When a tooth is knocked out, appropriate emergency medical and dental care is necessary. A permanent tooth can often be saved if prompt action is taken, and the tooth is handled carefully. The delicate tissue covering the root must be protected to ensure successful re-implantation. Baby teeth may become injured after a fall and turn gray in color. Treatment is not always necessary, but it is best to have the dentist examine the child as soon as possible.
Treatment of Tooth Injuries
When a baby or toddler injures gums or teeth:
- If there is bleeding, put cold water on a piece of gauze and apply pressure to the site.
- Offer the casualty an icy–pole or ice cube to suck, to reduce swelling.
- Call your dentist. He or she will probably want to see the child to assess the need for realignment, or removal of a very loose tooth.
- Hold the tooth by the crown (the top), not the root.
- Rinse the tooth immediately with saline solution or milk.
- Do not rub or scrub the tooth to remove dirt.
- If the casualty will co–operate, replace the tooth gently in its socket.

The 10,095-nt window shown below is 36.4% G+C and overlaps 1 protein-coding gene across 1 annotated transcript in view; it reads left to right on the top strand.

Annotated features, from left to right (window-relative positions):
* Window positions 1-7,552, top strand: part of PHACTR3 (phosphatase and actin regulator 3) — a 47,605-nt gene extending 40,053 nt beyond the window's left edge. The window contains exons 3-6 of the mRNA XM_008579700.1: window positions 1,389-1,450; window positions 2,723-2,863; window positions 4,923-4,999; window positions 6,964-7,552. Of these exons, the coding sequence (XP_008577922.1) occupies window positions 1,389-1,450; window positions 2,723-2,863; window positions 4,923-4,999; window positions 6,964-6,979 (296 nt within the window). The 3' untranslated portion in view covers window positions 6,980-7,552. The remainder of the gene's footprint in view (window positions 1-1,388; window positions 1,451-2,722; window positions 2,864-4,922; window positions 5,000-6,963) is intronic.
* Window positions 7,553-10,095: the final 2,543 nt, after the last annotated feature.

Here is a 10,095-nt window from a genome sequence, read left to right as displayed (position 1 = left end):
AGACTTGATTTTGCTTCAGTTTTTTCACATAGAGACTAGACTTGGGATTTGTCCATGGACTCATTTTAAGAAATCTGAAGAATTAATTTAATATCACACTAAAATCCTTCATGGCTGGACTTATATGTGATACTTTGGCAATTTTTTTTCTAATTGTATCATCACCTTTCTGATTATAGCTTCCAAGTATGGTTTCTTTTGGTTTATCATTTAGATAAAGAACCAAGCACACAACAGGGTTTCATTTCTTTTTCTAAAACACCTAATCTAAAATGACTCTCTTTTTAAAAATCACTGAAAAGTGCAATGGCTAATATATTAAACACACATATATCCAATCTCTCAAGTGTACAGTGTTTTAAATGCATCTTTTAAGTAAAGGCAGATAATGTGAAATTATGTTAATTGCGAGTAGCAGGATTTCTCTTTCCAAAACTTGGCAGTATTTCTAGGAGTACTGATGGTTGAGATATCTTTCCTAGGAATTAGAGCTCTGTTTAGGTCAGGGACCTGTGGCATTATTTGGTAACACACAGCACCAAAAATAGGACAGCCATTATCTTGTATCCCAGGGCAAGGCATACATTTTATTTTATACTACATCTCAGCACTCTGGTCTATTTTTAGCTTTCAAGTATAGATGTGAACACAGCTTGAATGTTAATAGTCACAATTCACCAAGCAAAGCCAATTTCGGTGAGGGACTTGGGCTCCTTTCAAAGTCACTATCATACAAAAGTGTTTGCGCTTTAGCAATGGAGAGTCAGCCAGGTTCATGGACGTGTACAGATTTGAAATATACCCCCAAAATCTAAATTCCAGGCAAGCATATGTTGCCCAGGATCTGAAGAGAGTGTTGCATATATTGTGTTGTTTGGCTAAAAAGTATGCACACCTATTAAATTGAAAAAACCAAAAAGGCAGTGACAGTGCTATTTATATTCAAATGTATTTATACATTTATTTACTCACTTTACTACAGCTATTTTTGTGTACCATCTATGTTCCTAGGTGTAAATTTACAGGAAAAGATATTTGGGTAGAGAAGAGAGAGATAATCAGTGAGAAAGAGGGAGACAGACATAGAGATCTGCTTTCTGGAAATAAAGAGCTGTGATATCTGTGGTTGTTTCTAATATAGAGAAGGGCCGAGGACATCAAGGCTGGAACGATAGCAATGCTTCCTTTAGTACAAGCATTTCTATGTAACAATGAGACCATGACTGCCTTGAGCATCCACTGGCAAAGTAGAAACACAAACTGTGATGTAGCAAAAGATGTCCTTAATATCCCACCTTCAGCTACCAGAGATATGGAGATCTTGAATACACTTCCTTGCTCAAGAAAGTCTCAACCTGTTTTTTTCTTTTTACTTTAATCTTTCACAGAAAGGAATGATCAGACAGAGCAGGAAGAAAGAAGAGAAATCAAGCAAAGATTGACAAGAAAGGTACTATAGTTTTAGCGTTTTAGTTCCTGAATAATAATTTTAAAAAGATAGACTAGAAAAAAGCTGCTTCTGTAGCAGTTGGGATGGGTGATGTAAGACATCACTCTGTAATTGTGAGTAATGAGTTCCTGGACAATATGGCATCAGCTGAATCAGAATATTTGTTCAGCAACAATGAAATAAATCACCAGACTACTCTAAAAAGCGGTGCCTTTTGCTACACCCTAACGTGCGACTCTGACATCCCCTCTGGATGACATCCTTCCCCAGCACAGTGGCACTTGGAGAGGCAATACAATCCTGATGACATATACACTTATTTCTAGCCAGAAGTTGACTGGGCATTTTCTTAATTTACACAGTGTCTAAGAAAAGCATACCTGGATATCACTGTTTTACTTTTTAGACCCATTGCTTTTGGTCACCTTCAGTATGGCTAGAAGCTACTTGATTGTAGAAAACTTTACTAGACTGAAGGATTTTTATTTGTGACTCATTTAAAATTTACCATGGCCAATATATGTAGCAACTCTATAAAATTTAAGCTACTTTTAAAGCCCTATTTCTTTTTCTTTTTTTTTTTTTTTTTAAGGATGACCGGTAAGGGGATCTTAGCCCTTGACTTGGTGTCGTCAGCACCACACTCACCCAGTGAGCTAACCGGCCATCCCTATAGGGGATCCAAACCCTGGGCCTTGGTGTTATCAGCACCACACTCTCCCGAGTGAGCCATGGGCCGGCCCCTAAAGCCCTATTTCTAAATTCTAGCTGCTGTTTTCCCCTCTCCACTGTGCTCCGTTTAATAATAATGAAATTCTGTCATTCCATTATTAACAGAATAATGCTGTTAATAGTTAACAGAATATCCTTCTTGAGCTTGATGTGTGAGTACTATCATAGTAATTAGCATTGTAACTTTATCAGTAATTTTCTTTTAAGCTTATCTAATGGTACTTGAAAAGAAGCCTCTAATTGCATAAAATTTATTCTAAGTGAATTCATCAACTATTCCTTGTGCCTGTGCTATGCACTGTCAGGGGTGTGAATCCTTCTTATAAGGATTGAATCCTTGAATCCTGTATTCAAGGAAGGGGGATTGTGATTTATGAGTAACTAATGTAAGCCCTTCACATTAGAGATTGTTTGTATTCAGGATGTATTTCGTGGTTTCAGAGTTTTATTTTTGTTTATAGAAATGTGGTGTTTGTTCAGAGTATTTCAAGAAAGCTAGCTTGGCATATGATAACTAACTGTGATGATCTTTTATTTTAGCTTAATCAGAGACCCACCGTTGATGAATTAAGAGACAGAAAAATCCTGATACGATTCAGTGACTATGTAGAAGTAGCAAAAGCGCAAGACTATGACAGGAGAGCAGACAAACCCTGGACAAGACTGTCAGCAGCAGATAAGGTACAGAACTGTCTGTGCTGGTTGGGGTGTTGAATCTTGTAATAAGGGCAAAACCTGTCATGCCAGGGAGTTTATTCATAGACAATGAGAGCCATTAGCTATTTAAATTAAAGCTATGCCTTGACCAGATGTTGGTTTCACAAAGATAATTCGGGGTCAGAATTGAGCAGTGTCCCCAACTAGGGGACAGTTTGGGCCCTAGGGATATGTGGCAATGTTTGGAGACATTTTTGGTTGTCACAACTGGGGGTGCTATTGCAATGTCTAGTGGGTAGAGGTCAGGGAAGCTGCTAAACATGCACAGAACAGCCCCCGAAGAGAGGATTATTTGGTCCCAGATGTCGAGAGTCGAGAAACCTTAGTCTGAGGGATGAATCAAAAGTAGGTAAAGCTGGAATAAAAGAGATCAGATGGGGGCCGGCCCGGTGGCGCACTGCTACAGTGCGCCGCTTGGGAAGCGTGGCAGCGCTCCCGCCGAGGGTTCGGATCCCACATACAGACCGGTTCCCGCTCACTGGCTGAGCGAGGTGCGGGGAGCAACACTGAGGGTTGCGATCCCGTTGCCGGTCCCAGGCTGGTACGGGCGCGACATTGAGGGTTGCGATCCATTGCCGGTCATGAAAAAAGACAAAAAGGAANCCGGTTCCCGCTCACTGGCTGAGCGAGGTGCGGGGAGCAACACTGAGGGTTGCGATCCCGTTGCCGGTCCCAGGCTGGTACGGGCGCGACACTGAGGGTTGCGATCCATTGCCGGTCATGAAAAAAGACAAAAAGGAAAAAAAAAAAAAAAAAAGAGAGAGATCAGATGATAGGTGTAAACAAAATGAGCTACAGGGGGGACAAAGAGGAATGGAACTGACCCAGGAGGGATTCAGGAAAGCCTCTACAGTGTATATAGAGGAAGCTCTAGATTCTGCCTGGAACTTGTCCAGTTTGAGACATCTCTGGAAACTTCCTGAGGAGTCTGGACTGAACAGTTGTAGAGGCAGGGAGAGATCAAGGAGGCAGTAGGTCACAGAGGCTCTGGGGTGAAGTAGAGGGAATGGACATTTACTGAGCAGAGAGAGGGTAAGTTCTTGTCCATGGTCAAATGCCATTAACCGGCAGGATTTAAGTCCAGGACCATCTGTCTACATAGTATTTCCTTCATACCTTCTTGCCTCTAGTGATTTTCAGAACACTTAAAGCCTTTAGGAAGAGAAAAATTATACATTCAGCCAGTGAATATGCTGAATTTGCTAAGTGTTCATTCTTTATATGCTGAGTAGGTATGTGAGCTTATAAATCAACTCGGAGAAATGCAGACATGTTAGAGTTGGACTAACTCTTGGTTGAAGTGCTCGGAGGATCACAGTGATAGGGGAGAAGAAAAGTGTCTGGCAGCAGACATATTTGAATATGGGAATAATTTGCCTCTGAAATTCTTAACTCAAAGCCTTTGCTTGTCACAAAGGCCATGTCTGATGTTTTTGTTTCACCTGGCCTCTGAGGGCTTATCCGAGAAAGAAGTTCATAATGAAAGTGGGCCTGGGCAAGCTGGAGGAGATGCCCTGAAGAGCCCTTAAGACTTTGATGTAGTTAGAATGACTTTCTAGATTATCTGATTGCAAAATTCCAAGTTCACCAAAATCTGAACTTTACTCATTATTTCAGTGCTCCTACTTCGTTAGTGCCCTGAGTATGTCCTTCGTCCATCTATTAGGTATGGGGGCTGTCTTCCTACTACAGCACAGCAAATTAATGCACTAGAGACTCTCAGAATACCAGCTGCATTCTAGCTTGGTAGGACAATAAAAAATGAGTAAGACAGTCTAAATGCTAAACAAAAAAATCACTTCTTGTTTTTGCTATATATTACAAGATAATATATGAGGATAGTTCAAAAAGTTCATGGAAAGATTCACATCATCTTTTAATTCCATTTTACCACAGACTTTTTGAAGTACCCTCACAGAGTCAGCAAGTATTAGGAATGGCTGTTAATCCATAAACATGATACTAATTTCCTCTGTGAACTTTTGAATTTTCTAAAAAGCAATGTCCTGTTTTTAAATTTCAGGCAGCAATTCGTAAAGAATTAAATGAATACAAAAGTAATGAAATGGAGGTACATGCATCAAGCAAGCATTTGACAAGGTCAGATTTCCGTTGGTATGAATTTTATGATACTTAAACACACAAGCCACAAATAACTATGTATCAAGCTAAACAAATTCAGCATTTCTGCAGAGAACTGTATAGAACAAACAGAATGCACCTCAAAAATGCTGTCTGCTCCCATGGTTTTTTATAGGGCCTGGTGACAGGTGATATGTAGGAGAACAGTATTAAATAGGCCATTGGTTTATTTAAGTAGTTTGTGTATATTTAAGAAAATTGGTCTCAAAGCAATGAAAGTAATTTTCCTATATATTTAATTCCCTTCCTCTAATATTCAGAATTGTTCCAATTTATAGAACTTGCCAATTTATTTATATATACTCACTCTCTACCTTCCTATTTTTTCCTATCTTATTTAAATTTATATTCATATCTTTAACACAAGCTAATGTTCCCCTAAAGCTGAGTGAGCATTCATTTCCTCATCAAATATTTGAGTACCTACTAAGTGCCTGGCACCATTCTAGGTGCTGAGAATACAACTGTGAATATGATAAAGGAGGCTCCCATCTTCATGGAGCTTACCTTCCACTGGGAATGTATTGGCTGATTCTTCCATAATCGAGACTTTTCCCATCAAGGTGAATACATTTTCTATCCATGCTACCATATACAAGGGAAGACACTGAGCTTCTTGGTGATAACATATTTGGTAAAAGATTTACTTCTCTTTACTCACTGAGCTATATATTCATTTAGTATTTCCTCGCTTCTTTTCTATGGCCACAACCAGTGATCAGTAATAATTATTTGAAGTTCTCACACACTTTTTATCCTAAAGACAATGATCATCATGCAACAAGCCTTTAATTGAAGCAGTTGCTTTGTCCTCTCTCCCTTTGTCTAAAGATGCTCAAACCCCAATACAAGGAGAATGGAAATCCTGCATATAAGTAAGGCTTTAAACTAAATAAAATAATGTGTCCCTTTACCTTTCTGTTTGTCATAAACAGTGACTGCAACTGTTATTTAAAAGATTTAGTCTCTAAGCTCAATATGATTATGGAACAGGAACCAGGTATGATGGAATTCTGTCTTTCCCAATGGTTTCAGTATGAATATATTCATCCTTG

- Have the casualty bite down gently on a gauze pad to keep the tooth in place.
- If the tooth cannot be re–inserted, put it in milk – A good preservative because its chemical make-up is compatible with teeth.
- If milk is not available, the tooth can be placed in the casualty’s mouth between the teeth and cheek, if old enough not to swallow the tooth.
- Give the casualty a gauze pad or handkerchief to gently bite down on, which will help control bleeding and ease the pain.
- See a dentist right away, within 20 minutes if possible.
- Do not replace the tooth or place anything in the mouth of a drowsy or unconscious casualty.